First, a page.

Marijuana legalization: Prop 19 in California starved for cash
Proposition 19, the California ballot measure to legalize marijuana possession and cultivation for adults has raised $2.1 million. Most of the money is from one donor: Richard Lee, a medical marijuana entrepreneur.
Rich Pedroncelli/AP/ File
In a state where contentious ballot measures can spawn multi-million-dollar throwdowns, no one for or against California's high-profile marijuana legalization initiative has raised much cash.
Most notably absent are big donations from the thriving medical marijuana industry, a seemingly natural base of support for a measure being sold as a way to raise tax revenue for the cash-strapped state.
At the same time, the Yes on 19 campaign has still outraised the No campaign by about 10 to 1.
Supporters of the measure to legalize possession and cultivation of limited amounts of pot for adults had raised $2.1 million as of Tuesday, the latest deadline for campaigns to report their contributions. Nearly three-quarters of the money has come from the businesses of the measure's main backer, Richard Lee, a one-time rock concert lighting technician turned medical marijuana entrepreneur.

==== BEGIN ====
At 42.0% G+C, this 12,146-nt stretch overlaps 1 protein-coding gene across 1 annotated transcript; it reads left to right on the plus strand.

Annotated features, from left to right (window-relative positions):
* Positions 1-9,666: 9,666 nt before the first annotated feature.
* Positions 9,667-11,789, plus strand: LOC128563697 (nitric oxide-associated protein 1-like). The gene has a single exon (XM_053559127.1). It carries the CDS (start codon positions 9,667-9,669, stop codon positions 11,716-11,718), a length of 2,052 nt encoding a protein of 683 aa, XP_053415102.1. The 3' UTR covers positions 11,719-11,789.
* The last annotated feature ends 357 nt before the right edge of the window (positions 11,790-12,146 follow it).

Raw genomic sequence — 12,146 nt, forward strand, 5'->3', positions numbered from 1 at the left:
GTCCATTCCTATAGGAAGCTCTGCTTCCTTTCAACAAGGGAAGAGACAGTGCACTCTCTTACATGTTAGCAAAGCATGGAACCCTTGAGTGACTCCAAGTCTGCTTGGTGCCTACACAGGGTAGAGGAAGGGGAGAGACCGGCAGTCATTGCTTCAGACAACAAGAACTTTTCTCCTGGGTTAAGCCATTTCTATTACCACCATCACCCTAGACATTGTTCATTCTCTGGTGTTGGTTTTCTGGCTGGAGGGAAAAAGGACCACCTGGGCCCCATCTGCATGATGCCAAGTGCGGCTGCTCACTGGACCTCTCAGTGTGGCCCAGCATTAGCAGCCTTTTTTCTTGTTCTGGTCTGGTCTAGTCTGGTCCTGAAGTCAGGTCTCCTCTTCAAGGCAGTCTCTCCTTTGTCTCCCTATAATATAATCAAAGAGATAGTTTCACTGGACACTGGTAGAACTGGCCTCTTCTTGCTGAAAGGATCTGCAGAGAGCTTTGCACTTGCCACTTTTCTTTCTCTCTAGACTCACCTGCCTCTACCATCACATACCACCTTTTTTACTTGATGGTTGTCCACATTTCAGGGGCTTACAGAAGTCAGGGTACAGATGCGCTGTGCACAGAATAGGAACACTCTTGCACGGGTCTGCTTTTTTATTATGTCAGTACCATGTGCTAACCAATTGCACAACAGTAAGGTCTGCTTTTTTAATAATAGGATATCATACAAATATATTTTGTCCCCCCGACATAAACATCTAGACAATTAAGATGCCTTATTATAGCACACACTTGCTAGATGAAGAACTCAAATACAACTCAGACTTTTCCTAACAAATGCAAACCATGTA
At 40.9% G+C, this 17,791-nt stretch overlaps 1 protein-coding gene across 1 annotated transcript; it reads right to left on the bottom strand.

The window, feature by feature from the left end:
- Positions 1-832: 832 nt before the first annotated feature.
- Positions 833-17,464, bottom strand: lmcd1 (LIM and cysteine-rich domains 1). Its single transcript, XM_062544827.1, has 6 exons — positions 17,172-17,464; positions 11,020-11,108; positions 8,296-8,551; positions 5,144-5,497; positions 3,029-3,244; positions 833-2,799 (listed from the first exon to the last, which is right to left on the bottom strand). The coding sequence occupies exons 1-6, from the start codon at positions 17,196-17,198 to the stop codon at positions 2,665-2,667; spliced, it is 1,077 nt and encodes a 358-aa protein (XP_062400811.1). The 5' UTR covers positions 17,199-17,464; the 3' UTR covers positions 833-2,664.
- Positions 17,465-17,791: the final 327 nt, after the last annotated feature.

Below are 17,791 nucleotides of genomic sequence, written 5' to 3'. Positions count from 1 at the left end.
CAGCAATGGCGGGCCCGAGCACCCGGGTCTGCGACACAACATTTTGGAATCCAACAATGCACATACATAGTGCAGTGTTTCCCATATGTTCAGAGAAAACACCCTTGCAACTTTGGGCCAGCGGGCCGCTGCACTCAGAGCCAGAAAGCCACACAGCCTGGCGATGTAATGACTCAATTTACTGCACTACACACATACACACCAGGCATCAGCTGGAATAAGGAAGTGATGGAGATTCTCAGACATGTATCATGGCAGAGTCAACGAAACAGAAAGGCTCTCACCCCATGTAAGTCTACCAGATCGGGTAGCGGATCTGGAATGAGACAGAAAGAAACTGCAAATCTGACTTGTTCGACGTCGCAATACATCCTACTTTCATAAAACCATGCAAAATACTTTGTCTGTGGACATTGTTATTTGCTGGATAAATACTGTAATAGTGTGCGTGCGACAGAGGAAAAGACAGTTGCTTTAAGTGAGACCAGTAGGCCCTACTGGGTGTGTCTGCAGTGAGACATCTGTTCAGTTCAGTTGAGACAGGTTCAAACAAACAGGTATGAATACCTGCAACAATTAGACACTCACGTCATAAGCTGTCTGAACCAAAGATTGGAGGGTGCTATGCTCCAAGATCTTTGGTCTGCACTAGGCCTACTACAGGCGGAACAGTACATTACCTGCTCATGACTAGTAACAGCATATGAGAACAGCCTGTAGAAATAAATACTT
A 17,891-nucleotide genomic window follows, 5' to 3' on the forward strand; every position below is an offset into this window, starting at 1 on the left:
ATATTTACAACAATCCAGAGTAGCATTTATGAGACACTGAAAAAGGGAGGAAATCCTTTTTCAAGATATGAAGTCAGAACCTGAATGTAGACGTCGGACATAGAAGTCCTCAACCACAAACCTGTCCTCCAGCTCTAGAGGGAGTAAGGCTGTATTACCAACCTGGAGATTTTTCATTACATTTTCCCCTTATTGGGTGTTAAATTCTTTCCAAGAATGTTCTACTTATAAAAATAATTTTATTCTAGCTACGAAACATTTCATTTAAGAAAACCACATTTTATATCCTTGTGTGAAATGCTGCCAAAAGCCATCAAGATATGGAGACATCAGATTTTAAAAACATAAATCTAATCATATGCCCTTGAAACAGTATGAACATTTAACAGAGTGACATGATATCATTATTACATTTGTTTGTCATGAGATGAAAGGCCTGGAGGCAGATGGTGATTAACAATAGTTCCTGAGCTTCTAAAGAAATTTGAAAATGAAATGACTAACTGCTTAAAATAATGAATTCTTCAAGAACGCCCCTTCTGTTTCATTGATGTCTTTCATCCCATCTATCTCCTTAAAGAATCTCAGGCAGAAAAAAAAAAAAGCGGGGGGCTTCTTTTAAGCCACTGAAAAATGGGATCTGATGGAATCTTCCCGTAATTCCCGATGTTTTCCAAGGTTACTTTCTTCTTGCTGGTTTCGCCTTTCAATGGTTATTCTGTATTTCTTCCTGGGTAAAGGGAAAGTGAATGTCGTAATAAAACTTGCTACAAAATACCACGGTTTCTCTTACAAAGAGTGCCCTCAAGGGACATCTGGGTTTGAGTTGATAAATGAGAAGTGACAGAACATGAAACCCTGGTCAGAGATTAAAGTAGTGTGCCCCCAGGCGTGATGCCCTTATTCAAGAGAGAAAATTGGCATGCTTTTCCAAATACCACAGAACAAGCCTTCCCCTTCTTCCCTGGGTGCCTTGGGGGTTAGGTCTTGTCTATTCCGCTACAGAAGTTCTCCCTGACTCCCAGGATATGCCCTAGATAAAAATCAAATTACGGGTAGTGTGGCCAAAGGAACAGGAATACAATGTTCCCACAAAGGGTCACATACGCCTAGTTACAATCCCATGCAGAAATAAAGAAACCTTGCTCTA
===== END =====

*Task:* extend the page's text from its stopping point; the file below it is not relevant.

About $1.3 million of the Yes campaign's money went toward the signature drive to qualify the measure for the ballot.
Opponents had raised just more than $210,000, much of it from law enforcement sources.
Both sides had about the same amount of cash on hand as of Tuesday: about $54,000 for the No campaign and $67,000 for the Yes campaign.
Ballot measure watchers said initiatives that deal with social issues typically attract less funding than measures that involve major industries such as oil, energy and insurance. The California measure is one of 149 citizen initiatives nationwide in the 2010 elections.
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